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dc.contributor.authorSchwehm, Jeremy Stephen
dc.date.accessioned2014-03-04T20:25:06Z
dc.date.available2014-03-04T20:25:06Z
dc.date.issued2011-12
dc.identifier.otherschwehm_jeremy_s_201112_phd
dc.identifier.urihttp://purl.galileo.usg.edu/uga_etd/schwehm_jeremy_s_201112_phd
dc.identifier.urihttp://hdl.handle.net/10724/27809
dc.description.abstractThe dual purpose of this quantitative study was to provide a comprehensive descriptive profile of an adult vertical transfer student population and to identify precollege characteristics and community college experiences that influence the academic and social adjustment process of these students at the university. Data were collected on adult vertical transfer student demographic information, community college experiences, and experiences with academic and social adjustment at the university. The 409 participants in this study were aged 25 years or over at the time of community college attendance and had completed the equivalent of 12 semester hours or above of community college coursework with the intent of transferring credits to a university. Four research questions were examined in this study using descriptive statistics, ANOVA, simple linear regression, and multiple linear regression. The results of the descriptive analysis showed that the demographic profile that fit the largest group of adult vertical transfer students in this study was a 33 year old white, female, continuing-generation college student with a yearly income below $29,000. Survey results showed community college GPA to be the most influential variable in predicting university GPA, and level of perceived classroom involvement at the community college was the most influential variable in predicting academic self-efficacy. Level of classroom involvement at the community college was also the most influential variable in predicting social adjustment at the university. The four major conclusions of this study were: (a) environmental variables had little impact on the ability of adult transfer students to participate in academic or social activities; (b) classroom involvement influenced both academic and social adjustment at the university; (c) community college GPA was the most influential variable in predicting university success; and (d) adult students did not fit the common descriptive profile of vertical transfer students.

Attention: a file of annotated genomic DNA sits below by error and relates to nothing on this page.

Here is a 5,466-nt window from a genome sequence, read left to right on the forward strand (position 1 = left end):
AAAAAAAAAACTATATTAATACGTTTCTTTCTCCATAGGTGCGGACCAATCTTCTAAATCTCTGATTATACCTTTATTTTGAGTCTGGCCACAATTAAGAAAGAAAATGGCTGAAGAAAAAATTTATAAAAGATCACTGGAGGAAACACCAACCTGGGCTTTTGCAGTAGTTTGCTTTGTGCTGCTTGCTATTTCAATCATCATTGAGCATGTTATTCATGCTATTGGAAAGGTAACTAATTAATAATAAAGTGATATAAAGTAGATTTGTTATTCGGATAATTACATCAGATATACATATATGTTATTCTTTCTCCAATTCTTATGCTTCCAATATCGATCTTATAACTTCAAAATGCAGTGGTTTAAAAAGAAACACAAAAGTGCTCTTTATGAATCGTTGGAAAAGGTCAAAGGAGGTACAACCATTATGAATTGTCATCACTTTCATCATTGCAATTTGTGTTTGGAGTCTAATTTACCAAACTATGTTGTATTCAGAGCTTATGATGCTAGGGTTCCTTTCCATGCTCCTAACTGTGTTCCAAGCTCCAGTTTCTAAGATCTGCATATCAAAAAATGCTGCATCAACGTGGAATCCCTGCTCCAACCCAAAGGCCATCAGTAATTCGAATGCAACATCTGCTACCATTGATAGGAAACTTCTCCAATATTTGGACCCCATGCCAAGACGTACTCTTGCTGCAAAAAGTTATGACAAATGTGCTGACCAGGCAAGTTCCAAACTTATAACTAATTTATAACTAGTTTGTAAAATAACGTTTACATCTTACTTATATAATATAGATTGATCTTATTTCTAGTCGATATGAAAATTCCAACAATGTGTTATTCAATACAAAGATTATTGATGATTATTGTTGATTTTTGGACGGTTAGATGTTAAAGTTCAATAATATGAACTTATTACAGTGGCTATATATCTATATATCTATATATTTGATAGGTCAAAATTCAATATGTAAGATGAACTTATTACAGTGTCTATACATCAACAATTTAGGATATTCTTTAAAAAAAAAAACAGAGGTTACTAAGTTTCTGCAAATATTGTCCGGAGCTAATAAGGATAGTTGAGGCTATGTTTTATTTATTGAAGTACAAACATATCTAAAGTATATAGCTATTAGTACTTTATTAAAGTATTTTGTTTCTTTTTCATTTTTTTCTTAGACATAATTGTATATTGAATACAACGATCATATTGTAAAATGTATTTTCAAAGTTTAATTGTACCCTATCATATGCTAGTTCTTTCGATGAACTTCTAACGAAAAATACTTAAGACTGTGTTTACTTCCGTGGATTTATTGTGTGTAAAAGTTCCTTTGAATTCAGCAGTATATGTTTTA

dc.languageeng
dc.publisheruga
dc.rightspublic
dc.subjectadult education
dc.subjectcommunity college transfer
dc.subjectadult vertical transfer student
dc.subjectvertical transfer
dc.subjectcommunity college
dc.subjectadult student adjustment
dc.subjecttransfer student adjustment
dc.subjectacademic adjustment
dc.subjectsocial adjustment
dc.subjectacademic self-efficacy
dc.subjectperceived cohesion
dc.subjectconnecting classroom
dc.subjectclassroom involvement
dc.subjecttransfer student persistence
dc.subjecttransfer barriers
dc.subjectstudent involvement theory
dc.subjectstudent departure theory
dc.subjectmodel of nontraditional student attrition
dc.titleThe impact of precollege characteristics and community college factors on the academic and social adjustment of adult vertical transfer students
dc.typeDissertation
dc.description.degreePhD
dc.description.departmentLifelong Education, Administration, and Policy
dc.description.majorAdult Education
dc.description.advisorLorilee R. Sandmann
dc.description.committeeLorilee R. Sandmann
dc.description.committeeDesna L. Wallin
dc.description.committeeJohn Schell
dc.description.committeeKhalil M. Dirani
dc.description.committeeLaura L. Bierema


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